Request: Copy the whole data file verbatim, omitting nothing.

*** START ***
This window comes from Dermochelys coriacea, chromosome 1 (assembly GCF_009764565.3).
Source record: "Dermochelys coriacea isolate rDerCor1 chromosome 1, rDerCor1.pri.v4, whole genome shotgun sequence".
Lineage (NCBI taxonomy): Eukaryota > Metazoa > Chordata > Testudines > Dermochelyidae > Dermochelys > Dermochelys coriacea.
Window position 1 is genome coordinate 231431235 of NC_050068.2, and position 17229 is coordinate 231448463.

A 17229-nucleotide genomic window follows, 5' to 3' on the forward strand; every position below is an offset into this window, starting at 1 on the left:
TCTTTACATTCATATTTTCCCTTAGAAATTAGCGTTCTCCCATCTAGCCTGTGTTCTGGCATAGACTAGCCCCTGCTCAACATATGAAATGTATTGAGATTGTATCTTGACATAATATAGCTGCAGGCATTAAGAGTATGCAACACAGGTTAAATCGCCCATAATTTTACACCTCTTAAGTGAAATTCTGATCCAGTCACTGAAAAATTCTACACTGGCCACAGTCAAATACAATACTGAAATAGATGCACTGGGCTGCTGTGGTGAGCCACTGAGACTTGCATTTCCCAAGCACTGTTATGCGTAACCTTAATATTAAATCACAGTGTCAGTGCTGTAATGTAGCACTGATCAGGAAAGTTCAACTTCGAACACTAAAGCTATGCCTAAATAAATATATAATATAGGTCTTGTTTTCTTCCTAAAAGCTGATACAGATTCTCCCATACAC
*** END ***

This window comes from Dermochelys coriacea, chromosome 1 (assembly GCF_009764565.3).
Source record: "Dermochelys coriacea isolate rDerCor1 chromosome 1, rDerCor1.pri.v4, whole genome shotgun sequence".
Lineage (NCBI taxonomy): Eukaryota > Metazoa > Chordata > Testudines > Dermochelyidae > Dermochelys > Dermochelys coriacea.
Window position 1 is genome coordinate 231431235 of NC_050068.2, and position 17229 is coordinate 231448463.

A 17229-nucleotide genomic window follows, 5' to 3' on the forward strand; every position below is an offset into this window, starting at 1 on the left:
TCTTTACATTCATATTTTCCCTTAGAAATTAGCGTTCTCCCATCTAGCCTGTGTTCTGGCATAGACTAGCCCCTGCTCAACATATGAAATGTATTGAGATTGTATCTTGACATAATATAGCTGCAGGCATTAAGAGTATGCAACACAGGTTAAATCGCCCATAATTTTACACCTCTTAAGTGAAATTCTGATCCAGTCACTGAAAAATTCTACACTGGCCACAGTCAAATACAATACTGAAATAGATGCACTGGGCTGCTGTGGTGAGCCACTGAGACTTGCATTTCCCAAGCACTGTTATGCGTAACCTTAATATTAAATCACAGTGTCAGTGCTGTAATGTAGCACTGATCAGGAAAGTTCAACTTCGAACACTAAAGCTATGCCTAAATAAATATATAATATAGGTCTTGTTTTCTTCCTAAAAGCTGATACAGATTCTCCCATACAC